Referral and Leads Groups
Referral networking is word-of-mouth marketing on steroids. When you need a certain product or service, there’s nothing better than reaching out to that friend who always “has a guy.” But if you join a referral group, you can be the guy who has a guy! BNI is arguably the best referral networking group, but there is also LeTip as well as a number of local groups, usually started by chambers.
Most leads groups have weekly structured meetings in which you are able to educate the members, or your sales team, to go out and find you referrals. They are limited to one person per profession and work best when referral partners pair up and create a powerhouse working in unison to secure and share leads.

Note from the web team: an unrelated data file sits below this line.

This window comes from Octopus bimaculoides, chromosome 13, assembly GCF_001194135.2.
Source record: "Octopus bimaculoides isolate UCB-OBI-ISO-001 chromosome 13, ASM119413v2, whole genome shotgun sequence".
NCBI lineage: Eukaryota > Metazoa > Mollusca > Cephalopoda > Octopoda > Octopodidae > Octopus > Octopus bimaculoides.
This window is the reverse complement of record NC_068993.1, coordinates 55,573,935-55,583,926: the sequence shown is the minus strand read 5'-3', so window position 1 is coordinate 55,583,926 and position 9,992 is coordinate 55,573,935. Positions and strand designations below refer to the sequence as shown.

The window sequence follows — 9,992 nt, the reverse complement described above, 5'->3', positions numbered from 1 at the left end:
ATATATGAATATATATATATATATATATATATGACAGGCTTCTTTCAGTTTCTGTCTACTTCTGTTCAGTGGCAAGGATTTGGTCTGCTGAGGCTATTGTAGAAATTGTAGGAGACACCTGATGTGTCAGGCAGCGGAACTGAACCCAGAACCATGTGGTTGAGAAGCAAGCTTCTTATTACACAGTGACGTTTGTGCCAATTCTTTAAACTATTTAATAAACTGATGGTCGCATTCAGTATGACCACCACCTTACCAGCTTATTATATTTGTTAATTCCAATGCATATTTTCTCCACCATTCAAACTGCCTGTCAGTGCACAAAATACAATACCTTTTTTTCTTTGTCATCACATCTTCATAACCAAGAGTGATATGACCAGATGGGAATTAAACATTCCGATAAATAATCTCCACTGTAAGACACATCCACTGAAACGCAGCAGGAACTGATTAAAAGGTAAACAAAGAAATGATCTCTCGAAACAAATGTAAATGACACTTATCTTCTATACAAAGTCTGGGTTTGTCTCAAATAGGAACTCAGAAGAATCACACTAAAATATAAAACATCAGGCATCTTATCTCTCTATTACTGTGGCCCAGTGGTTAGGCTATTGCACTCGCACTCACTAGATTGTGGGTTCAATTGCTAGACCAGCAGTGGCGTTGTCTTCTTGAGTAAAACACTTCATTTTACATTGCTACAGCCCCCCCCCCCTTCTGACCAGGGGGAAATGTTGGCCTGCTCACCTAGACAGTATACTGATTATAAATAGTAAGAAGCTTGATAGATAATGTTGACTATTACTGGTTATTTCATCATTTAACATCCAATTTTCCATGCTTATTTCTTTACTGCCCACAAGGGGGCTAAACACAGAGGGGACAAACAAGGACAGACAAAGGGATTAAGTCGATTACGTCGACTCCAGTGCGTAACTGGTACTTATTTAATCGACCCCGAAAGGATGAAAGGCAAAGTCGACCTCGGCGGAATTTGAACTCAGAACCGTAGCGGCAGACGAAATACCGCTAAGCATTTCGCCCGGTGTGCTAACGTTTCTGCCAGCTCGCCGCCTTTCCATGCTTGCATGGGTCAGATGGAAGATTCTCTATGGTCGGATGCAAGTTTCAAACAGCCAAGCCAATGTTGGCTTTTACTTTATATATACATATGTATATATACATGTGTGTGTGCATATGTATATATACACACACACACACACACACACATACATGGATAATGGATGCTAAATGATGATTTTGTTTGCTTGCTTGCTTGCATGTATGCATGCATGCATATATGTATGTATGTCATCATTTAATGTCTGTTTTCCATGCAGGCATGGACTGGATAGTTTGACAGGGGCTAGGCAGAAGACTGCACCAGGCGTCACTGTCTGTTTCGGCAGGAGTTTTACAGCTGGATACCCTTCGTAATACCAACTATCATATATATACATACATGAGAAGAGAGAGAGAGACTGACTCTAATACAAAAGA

Chambers of Commerce
Every city in America seems to have a chamber of commerce. While many are involved in the local political scene, most also have events. They may have leads groups, but in addition, you’ll find mixers and meetings over meals. Mixers are typically more casual, whereas breakfast and lunch meetings may have a structure that allows attendees to share an elevator pitch.
Chambers are equal opportunity, so if you’re in a popular category, such as a financial advisor or Realtor, you’re going to run into some heavy competition in a chamber. Be sure you know what sets you apart from that competition!
Most professions have association groups, including careers such as facilities managers, Realtors, electricians, and attorneys, to name just a few. You can go to associations for your specific profession if you are looking for educational opportunities and referral relationships, although know that most attendees will do exactly what you do. Another option is to attend industry associations where your target markets hang out. For instance, if you’re a mortgage professional, you may want to check out some Realtor groups.